Kansas City, M. & B.R. Co. v. Hawkins

Decision Date20 April 1903
Citation34 So. 323,82 Miss. 209
PartiesKANSAS CITY, MEMPHIS & BIRMINGHAM RAILROAD COMPANY v. CALVIN S.D. HAWKINS
CourtMississippi Supreme Court

FROM the circuit court of Marshall county. HON. PERRIN H. LOWREY Judge.

Hawkins appellee, was plaintiff, and the railroad company, appellant was defendant in the court below. From a judgment in plaintiff's favor for $ 450 defendant appealed to the supreme court.

The evidence was, in substance, as follows: Plaintiff was employed by the sheriff of Marshall county, Miss., from whom some prisoners had escaped, to trail them up with his dog. At the time plaintiff's dog, a valuable, well-trained bloodhound, was killed, there were two men and two other dogs along with plaintiff and his dog. They had trailed the prisoners down the railroad track, going west nearly one thousand yards, and were in a cut, and there was also a curve in the railroad before it reached the curve extending through the cut. Just before the train that killed the dog passed which was a freight train, a passenger train passed them, and it blew its whistle, and the men all got off the track, and took the dogs off; but this freight train ran upon them very fast and gave no warning of any kind, no whistle was blown and the bell was not rung. The men were all walking along the track together, and one dog was on the track about ten feet ahead of them, and plaintiff's dog was nearly thirty feet ahead. The first thing that gave any warning of the approaching train was the flash of the headlight, when one of the men said, "Lookout, here comes a train," and all of the men at once got off the track, and the nearest dog was reached and gotten off the track, but there was not time enough to get to the dog that was killed. The engineer and fireman both testified that they did not know any dog was killed, and that the bell was not rung, and the whistle was not blown. The engineer testified he was keeping a strict lookout, and did not see the men or the dogs. The fireman did not recollect what he was doing.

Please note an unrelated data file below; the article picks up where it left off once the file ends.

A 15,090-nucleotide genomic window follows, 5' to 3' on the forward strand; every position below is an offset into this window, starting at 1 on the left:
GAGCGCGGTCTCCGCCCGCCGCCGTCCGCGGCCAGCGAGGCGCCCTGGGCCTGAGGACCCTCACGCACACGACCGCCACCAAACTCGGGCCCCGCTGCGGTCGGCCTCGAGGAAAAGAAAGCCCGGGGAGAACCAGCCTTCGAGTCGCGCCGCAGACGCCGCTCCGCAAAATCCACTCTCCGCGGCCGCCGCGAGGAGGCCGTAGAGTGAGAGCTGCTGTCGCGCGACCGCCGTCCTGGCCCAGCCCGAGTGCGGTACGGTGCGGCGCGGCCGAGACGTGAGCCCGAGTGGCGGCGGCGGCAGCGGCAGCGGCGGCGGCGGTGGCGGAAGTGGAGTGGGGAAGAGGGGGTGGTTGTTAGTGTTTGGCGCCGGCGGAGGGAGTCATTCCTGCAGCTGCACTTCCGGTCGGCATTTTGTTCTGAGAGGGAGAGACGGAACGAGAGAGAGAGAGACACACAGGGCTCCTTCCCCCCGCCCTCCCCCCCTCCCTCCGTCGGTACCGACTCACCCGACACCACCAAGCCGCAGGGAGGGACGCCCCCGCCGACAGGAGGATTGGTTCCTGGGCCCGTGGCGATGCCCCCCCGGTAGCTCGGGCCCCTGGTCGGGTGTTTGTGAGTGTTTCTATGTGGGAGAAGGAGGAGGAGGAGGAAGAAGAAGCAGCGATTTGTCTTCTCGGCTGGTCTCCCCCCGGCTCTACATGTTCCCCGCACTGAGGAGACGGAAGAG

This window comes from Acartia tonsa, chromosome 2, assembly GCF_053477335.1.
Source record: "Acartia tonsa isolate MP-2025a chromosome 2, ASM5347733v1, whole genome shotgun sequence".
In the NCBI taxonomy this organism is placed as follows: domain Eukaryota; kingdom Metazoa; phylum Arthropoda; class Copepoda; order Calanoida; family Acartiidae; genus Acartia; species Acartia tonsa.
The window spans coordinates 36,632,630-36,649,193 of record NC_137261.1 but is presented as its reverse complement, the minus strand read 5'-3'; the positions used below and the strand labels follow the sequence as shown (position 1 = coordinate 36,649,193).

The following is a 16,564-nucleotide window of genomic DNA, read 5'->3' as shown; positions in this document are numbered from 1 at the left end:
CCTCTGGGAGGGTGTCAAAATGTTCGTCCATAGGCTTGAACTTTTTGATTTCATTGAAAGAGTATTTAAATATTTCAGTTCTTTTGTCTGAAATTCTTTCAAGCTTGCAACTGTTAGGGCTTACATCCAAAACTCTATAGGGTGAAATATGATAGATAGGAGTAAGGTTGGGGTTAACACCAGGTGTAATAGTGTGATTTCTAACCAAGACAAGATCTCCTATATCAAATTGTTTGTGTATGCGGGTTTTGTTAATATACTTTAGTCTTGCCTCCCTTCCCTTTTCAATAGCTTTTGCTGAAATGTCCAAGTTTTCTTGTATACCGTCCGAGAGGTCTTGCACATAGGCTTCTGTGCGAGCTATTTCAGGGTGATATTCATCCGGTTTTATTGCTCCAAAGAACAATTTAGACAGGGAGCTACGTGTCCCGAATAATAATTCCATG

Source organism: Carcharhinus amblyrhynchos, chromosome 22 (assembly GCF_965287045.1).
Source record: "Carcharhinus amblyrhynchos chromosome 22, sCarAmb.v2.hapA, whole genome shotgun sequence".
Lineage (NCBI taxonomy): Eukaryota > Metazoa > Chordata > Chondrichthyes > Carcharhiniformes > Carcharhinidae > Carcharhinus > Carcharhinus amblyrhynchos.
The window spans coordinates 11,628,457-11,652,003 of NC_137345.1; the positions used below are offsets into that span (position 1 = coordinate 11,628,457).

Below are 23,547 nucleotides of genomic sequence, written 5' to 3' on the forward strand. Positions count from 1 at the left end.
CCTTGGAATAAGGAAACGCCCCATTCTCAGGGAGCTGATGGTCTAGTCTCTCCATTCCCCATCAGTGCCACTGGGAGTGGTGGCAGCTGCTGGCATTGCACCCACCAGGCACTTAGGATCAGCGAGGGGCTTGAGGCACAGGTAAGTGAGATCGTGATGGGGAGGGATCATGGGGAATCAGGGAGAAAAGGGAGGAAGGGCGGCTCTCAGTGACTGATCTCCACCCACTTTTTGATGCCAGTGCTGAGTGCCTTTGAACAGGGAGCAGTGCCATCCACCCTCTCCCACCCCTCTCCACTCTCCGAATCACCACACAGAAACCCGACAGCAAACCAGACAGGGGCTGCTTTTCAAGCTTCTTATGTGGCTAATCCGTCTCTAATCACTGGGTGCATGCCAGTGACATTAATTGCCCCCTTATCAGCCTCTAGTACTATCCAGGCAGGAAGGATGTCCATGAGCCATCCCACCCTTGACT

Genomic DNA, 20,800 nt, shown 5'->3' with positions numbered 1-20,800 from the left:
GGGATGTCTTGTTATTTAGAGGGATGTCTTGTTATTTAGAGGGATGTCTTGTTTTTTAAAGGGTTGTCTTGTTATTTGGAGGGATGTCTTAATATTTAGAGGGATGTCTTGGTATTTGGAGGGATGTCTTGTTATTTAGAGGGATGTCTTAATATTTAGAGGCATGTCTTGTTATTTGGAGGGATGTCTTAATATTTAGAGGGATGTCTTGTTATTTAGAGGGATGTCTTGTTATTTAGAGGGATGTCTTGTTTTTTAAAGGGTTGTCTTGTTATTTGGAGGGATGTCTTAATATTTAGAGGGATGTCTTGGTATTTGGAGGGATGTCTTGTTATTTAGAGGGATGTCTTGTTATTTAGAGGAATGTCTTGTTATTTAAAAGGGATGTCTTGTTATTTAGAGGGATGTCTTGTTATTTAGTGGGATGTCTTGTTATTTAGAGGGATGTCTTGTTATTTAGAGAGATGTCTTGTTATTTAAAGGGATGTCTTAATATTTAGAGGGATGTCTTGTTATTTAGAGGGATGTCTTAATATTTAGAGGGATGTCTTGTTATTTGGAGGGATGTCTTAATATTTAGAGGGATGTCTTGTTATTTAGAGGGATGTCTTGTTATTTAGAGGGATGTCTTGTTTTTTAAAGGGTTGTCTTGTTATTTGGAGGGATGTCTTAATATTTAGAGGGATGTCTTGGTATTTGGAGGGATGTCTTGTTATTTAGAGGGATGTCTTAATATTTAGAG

Affirmed.

J. W. Buchanan, for appellant.

The court, in Mobile, etc., R. R. Co. v. Holliday, 79 Miss. 294, in discussing the liability of railroad companies for killing dogs, says:

"Of course these observations do not apply where a dog was purposely run down, or where he was seen in such a cut as prevented escape, or where the dog was seen and the negligence was so gross as to be tantamount to design."

In the case at bar, as the dog was not seen, there could not have been any purpose to run him down and kill him. From the width of the cut and the space on either side of the track to the embankment, there was nothing to prevent the dog from escaping the engine. It is undisputed that the dog was not seen, and it cannot be said that it was negligence in failing to see him, much less such gross negligence as to be tantamount to design.

Alexander & Alexander, for appellee.

The only defense set up is that the engineer and fireman did not see the crowd of men and dogs. We can safely rest this case on the testimony of the engineer and fireman themselves. They testified that the dog was killed in a cut 180 yards long, through which the track makes a very gradual curve. It is true they say they did not see the dog, but they do not testify that they were occupied with lubricating the engine or adjusting valves, etc.

The engineer very candidly admitted that he does not know whether or not he was on the train that killed the dog. If h...

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19 cases
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